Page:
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The Greatest Kiddush Hashem

Helix-nebula-ngc-7293-planetary-fog-constellation-aquarius-113744

Isn't this picture incredible? It's the Helix Nebula, one of the closest nebulae to Earth at a mere 700 light years away. After trying to understand what a nebula is, I couldn't get past the whole expanding ionized gas from a dead star thing, so I gave up. If you're a curious and brainy type, or just plain curious, you can read about it here. 

I don't know about you, but pictures like these just put me in a state of awe. As in, "Awe my God, is that fo' real??" Seriously. Stuff like this should boggle your mind. Looking at the world around you should boggle your mind. Just looking at your own body should boggle your mind. Life is incredible. Hashem is incredible. How does He sustain every single thing in Creation at every moment? 

Isn't that thought enough to hike your awe-factor through the roof? 

A few weeks ago, I was talking with Rav Brody and he mentioned a common question that people ask him: "Why did Hashem put me here?" To which he answers, "So you can learn emuna."

So I was thinking about this, and aside from the next obvious question, which is , "Why do I need to learn emuna?" I also tried to clarify exactly what aspect of emuna he was referring to. Here's what I came up with. 

Historically, Jews have performed the greatest kiddush Hashem (sanctification of Hashem's name) by dying as martyrs. Until the Enlightenment, Jews generally didn't have a problem with emuna. They accepted Hashem's will for better and for worse.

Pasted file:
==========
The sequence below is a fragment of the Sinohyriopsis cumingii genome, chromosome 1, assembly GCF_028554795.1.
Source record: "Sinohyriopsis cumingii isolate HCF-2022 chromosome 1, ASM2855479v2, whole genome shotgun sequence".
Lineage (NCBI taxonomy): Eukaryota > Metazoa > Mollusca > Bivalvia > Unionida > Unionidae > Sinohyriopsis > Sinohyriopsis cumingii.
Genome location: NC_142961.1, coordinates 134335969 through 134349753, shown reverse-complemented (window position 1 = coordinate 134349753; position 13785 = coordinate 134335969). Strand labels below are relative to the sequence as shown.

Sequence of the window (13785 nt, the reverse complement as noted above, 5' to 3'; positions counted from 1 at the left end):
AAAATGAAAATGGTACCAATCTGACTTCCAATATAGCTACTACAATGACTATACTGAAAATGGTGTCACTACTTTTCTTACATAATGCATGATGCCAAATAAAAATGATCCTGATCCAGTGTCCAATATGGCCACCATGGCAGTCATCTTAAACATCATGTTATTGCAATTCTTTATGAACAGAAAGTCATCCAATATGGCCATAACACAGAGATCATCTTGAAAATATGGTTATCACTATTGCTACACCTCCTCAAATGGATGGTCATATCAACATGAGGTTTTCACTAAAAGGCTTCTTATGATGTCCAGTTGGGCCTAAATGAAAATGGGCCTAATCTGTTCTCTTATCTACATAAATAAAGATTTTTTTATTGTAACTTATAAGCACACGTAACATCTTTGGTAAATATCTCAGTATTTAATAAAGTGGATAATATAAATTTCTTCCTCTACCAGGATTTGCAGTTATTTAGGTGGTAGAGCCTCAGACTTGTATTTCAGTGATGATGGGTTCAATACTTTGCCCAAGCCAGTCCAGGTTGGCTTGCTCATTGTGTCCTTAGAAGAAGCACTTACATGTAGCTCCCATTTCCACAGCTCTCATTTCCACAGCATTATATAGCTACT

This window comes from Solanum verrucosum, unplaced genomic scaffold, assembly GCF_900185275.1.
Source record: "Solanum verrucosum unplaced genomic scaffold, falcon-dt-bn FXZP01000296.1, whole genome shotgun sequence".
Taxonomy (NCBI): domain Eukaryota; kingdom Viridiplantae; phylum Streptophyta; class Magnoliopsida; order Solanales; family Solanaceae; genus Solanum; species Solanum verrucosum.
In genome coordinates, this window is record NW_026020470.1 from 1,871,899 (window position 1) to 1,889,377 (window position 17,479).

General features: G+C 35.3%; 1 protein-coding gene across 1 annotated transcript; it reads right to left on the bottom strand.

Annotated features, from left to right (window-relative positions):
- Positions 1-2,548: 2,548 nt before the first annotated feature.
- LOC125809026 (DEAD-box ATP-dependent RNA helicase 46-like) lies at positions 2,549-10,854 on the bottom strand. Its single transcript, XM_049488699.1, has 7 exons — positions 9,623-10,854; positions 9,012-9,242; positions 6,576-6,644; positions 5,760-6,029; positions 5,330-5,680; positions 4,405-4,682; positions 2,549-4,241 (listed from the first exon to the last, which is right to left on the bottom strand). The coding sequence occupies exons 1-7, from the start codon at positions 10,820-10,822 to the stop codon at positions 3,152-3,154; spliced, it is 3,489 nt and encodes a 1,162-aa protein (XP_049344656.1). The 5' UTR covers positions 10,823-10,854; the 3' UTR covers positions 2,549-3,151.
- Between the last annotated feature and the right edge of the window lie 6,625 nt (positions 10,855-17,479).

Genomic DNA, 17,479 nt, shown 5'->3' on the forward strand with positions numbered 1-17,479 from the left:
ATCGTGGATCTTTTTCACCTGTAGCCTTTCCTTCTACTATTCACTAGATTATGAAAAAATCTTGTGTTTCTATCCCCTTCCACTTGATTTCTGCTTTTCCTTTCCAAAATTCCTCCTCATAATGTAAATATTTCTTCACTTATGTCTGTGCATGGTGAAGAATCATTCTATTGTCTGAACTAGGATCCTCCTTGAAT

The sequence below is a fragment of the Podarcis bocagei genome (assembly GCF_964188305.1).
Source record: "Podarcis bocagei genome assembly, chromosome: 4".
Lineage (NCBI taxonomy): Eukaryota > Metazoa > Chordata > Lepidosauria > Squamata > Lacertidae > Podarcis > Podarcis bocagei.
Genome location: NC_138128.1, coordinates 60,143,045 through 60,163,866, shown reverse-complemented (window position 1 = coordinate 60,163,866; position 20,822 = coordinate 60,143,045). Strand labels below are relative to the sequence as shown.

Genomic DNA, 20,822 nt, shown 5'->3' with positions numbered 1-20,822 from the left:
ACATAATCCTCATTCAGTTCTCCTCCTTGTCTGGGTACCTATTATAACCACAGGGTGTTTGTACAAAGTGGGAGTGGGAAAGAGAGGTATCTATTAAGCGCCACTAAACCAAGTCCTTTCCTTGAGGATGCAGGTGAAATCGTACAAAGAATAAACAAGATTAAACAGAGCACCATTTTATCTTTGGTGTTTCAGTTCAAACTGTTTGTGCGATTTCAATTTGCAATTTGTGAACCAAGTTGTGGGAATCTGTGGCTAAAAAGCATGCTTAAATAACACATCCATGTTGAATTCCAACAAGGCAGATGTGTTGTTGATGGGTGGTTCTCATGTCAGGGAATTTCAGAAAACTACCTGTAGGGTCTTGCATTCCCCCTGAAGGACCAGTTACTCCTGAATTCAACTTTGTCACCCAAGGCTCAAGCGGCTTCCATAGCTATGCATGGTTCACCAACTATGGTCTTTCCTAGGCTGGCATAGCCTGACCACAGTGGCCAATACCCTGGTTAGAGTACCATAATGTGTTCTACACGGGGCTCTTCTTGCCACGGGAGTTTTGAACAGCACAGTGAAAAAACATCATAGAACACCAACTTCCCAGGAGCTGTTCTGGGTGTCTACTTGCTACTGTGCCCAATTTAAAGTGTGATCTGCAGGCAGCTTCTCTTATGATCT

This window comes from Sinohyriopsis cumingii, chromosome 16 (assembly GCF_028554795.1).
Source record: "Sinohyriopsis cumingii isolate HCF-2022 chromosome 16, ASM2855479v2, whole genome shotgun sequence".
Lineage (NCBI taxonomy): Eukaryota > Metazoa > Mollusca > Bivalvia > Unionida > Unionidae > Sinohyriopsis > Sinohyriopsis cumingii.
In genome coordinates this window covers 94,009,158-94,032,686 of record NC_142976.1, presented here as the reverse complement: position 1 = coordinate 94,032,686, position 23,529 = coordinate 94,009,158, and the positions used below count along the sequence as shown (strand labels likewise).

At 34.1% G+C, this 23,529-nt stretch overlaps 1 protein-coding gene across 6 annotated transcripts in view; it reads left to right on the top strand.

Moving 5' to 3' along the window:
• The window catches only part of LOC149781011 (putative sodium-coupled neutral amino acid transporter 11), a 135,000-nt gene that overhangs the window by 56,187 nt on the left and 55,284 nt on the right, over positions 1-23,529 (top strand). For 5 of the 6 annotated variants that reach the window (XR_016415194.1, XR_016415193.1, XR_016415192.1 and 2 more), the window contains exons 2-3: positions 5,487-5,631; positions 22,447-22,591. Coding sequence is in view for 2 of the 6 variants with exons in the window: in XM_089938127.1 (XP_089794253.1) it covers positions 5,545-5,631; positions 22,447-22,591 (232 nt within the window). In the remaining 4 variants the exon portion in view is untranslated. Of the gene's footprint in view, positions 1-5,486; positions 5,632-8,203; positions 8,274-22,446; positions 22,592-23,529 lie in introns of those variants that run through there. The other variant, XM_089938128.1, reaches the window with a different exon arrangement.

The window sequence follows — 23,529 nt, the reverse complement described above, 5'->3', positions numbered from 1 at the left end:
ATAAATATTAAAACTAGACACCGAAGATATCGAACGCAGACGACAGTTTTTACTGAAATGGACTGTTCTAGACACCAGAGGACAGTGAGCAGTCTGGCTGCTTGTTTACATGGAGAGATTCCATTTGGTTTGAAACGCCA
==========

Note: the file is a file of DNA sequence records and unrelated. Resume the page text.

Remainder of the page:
But with the Enlightenment came tremendous skepticism and doubt as to not only the Creator's will, but the existence of a Creator at all. Now, Jews faced a new enemy: temptation from the outside world coupled with the illusion that God doesn't exist; or if He does, He's not directly involved in our lives.

This is anti-Torah and anti-emuna thinking. Today, we've come to correct this mistaken idea that everything is random, and to believe with all of our hearts that Hashem is here, He knows what He's doing, and He's doing it all for our best. That's what it means to learn emuna.

But there's more. You see, it's not enough to have emuna. We also need to know why we need emuna. The answer to this question can be found in two words: Thank You. If you can go through a difficult time and say "Thank You" to Hashem with all of your heart, even though you don't understand why things have to be this way, then you know you have emuna. Nothing brings you closer to God than really knowing in your heart that He loves you and wants the best for you. 

"Thank You" is the aspect of emuna that helps us create a close relationship with God. Without emuna and especially "Thank You," He's just a far-off Creator that we may intellectually believe in, but not feel a connection to.

I promise you that saying "Thank You" is the greatest kiddush Hashem there is. And one day, you will see how precious those two words were, both to you and to Hashem. 

Wishing you an awe-full week! Terrible play on words. So sorry.

~Racheli

Comments

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Elena Kuchik

wow this picture looks like a giant eye!

Racheli

Yeah, isn't that so cool, Elena? I am fascinated with outer space!

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